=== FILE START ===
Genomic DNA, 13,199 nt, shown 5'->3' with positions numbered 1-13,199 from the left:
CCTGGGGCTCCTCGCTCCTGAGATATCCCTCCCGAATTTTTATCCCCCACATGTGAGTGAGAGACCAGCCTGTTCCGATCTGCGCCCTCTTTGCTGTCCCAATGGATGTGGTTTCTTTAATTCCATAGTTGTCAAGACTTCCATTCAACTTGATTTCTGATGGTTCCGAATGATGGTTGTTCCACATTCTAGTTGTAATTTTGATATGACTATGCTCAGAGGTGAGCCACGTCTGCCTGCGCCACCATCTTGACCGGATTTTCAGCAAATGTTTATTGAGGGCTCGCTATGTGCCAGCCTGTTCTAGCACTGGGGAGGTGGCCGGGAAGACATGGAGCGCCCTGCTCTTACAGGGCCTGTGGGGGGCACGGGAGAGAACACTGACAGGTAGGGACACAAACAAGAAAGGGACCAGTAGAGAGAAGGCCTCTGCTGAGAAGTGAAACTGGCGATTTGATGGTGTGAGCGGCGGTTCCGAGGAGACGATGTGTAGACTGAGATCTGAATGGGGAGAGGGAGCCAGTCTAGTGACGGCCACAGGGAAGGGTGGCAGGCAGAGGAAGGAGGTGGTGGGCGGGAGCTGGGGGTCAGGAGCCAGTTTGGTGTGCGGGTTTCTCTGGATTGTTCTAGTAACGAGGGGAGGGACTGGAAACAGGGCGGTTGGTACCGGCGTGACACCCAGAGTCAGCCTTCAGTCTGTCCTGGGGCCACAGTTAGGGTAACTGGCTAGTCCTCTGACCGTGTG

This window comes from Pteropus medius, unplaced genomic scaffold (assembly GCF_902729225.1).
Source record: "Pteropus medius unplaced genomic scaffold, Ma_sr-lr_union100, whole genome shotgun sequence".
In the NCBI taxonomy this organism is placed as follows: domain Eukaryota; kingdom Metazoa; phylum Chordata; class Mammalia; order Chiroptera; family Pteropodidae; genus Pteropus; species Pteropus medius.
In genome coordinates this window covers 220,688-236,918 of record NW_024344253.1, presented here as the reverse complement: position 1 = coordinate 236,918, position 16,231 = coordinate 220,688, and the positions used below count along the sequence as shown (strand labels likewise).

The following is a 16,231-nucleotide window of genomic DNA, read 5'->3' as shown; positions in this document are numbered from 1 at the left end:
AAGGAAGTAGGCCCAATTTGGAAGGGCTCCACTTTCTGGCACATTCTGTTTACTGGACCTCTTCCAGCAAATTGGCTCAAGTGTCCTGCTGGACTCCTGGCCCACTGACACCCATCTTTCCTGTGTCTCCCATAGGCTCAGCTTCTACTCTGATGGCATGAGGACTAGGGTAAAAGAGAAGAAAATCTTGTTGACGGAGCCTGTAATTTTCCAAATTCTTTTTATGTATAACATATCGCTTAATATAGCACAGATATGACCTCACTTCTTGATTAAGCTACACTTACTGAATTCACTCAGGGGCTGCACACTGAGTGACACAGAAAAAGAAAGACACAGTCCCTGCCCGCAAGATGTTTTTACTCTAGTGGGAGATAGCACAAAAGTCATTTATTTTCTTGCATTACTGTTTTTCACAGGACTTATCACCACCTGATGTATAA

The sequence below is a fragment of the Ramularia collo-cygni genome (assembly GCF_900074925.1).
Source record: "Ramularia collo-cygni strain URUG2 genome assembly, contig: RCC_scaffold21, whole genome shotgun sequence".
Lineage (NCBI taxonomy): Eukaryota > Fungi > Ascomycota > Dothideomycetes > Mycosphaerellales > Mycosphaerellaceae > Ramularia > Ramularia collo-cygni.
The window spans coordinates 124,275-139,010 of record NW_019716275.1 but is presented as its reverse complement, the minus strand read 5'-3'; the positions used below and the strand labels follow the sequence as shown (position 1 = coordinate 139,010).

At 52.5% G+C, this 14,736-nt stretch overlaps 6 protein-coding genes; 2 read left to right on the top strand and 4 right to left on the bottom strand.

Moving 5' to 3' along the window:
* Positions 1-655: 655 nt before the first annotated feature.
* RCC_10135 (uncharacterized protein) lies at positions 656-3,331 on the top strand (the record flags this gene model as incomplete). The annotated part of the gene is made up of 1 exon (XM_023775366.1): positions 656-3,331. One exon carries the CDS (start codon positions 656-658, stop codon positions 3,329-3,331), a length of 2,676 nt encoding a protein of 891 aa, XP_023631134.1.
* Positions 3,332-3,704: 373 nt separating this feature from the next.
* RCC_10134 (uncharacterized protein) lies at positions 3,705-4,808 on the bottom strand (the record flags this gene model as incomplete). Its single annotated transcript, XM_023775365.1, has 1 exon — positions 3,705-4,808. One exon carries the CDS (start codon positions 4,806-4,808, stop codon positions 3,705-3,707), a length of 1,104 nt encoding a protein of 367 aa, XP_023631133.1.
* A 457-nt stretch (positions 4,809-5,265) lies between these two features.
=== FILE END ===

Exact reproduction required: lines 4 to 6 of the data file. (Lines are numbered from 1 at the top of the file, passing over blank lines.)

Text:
Source record: "Pteropus medius unplaced genomic scaffold, Ma_sr-lr_union100, whole genome shotgun sequence".
In the NCBI taxonomy this organism is placed as follows: domain Eukaryota; kingdom Metazoa; phylum Chordata; class Mammalia; order Chiroptera; family Pteropodidae; genus Pteropus; species Pteropus medius.
In genome coordinates this window covers 220,688-236,918 of record NW_024344253.1, presented here as the reverse complement: position 1 = coordinate 236,918, position 16,231 = coordinate 220,688, and the positions used below count along the sequence as shown (strand labels likewise).